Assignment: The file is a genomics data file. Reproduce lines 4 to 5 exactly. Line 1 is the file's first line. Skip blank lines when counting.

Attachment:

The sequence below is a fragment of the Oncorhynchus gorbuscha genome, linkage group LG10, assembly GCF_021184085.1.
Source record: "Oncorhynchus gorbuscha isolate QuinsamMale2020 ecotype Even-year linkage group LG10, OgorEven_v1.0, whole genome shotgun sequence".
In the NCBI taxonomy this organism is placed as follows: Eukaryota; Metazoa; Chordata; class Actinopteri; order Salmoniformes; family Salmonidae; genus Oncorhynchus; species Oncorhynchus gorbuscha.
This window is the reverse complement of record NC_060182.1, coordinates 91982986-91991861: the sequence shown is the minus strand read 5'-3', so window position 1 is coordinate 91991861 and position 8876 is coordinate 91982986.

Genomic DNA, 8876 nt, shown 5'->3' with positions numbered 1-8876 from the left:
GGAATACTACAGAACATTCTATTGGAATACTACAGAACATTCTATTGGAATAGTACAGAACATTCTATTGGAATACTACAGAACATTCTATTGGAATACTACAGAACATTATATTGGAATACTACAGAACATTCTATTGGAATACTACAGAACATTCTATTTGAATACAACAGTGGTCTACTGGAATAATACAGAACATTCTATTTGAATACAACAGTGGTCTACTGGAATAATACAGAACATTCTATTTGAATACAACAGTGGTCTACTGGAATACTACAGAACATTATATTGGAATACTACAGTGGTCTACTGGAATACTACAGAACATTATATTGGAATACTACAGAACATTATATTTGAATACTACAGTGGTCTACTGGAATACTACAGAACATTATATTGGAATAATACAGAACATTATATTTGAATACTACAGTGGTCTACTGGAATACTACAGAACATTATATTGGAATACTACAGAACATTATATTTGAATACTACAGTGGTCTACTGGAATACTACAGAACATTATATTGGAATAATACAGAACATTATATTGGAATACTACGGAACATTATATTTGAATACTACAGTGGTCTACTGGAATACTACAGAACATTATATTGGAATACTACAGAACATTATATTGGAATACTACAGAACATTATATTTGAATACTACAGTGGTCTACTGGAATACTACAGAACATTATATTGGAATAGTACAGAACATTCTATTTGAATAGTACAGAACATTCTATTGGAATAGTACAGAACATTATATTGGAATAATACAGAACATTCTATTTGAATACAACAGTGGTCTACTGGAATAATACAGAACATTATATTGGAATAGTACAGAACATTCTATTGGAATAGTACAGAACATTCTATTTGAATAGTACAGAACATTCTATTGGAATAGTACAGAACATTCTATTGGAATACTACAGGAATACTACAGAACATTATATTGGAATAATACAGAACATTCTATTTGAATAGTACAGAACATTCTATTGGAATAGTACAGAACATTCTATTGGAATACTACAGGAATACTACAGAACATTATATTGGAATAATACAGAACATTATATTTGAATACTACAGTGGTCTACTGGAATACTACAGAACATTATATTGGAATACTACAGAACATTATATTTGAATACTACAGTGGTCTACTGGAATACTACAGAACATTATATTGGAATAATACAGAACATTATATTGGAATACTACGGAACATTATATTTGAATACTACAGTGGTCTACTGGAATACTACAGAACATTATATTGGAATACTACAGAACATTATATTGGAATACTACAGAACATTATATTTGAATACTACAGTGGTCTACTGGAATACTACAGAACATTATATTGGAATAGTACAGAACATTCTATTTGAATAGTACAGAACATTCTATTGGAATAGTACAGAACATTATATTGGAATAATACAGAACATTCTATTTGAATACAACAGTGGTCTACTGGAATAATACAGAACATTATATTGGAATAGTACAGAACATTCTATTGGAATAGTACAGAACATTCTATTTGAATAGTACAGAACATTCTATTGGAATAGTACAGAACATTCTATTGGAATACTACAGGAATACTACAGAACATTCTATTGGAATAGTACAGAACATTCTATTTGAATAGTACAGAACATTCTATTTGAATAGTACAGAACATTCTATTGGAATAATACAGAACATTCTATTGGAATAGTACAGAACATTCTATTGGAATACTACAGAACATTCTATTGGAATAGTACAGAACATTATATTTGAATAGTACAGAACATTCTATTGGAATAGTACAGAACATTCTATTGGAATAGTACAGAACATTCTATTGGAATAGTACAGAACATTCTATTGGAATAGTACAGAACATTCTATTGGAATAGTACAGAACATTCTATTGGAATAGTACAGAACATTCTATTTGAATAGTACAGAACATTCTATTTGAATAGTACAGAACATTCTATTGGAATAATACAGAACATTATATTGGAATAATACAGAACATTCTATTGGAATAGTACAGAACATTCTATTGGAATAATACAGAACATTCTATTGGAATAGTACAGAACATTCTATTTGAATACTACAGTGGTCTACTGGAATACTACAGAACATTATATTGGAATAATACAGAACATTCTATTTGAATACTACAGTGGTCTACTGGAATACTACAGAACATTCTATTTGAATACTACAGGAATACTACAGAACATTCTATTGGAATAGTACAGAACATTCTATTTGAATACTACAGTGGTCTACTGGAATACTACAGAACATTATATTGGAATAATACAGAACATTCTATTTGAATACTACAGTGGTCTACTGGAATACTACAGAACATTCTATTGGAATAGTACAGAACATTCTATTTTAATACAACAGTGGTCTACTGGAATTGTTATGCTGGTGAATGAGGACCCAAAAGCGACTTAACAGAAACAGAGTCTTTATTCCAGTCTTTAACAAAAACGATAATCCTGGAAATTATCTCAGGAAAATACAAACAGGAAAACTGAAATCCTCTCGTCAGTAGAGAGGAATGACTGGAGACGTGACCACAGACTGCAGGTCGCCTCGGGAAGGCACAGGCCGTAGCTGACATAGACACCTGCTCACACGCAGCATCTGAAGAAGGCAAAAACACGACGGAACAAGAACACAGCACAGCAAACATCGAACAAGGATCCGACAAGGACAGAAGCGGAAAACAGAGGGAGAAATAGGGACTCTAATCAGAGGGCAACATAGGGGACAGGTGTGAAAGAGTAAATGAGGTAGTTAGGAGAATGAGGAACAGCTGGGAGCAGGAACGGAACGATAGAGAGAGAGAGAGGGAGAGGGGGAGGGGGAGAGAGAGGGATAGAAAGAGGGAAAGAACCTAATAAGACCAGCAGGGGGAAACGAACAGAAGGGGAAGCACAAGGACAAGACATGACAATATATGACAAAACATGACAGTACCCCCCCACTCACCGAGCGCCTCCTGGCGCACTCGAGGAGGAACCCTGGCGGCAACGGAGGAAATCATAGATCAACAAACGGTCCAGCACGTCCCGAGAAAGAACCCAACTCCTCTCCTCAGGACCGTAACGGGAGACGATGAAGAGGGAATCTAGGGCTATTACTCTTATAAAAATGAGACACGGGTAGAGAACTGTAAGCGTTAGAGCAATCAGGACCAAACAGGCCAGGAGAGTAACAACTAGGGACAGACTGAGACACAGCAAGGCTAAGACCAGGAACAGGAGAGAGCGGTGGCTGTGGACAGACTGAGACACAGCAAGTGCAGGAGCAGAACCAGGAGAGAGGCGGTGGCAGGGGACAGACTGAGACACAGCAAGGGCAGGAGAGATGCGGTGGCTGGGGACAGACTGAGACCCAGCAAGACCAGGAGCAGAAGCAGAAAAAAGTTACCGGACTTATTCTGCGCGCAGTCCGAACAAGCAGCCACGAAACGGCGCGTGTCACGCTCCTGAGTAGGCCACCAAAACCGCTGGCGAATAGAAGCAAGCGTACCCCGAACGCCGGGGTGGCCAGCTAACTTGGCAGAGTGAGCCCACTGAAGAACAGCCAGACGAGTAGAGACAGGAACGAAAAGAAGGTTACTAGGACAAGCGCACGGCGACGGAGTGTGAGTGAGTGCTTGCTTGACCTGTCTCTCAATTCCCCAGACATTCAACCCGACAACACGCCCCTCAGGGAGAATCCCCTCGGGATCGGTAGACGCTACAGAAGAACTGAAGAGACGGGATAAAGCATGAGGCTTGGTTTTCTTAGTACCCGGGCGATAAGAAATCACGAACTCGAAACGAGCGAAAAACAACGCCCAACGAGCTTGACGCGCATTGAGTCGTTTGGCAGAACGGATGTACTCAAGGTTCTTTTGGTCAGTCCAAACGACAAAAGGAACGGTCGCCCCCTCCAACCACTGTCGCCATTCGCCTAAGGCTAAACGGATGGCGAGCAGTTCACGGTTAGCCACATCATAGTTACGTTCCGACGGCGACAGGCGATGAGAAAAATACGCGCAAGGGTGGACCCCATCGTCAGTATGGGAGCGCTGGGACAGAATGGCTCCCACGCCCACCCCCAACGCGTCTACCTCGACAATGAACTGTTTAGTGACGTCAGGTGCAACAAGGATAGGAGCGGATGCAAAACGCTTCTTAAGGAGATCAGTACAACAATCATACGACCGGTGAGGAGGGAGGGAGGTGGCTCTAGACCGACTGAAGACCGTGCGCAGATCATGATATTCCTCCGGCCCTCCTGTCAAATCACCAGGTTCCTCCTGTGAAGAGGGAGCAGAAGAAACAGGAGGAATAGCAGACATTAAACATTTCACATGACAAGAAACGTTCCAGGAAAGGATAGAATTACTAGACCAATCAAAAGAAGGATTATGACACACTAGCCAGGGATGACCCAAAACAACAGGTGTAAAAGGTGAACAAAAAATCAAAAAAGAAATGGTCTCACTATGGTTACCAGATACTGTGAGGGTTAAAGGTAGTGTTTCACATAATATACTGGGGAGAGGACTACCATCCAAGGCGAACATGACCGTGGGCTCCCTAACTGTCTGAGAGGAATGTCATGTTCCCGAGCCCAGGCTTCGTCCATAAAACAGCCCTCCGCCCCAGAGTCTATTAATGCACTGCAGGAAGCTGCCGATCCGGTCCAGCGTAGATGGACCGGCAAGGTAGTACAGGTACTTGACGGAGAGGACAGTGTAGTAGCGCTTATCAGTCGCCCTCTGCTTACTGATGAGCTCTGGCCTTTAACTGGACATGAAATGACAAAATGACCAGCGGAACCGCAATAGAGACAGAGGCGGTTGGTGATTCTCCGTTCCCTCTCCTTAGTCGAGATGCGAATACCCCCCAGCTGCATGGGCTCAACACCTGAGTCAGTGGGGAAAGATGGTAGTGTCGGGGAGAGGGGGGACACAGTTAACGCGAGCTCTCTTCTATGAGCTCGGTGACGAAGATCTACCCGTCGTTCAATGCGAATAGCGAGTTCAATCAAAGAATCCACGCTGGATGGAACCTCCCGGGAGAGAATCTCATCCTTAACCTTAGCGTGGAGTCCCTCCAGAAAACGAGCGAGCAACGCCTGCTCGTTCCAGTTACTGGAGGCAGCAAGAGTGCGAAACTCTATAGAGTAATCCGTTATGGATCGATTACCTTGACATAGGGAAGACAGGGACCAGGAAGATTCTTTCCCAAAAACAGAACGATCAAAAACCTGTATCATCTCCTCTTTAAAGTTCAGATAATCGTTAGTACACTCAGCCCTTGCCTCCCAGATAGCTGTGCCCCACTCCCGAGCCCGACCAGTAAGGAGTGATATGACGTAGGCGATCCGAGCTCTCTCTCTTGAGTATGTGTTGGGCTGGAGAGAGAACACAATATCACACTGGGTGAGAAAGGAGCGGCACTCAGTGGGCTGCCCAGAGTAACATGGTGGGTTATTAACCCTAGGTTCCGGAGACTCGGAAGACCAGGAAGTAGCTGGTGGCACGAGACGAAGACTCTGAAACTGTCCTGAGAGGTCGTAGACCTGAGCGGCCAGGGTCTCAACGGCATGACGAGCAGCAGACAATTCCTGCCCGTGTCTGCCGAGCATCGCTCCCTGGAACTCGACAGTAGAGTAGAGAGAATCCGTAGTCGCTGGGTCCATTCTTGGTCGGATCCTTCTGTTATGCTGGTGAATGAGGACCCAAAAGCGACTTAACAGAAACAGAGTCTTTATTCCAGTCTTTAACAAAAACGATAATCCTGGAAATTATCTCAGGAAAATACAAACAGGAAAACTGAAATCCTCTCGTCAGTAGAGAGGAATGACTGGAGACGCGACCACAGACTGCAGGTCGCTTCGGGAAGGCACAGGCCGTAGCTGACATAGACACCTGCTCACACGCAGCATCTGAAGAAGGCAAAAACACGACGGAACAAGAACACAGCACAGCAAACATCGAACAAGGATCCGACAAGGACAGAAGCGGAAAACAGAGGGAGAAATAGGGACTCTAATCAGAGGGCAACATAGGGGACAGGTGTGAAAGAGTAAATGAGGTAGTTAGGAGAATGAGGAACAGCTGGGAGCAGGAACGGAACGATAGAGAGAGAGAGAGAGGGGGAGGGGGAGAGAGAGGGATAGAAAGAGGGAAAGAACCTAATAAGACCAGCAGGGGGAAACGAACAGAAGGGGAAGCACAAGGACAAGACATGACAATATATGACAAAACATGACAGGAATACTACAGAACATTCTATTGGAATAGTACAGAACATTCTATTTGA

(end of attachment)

This window is the reverse complement of record NC_060182.1, coordinates 91982986-91991861: the sequence shown is the minus strand read 5'-3', so window position 1 is coordinate 91991861 and position 8876 is coordinate 91982986.

Genomic DNA, 8876 nt, shown 5'->3' with positions numbered 1-8876 from the left: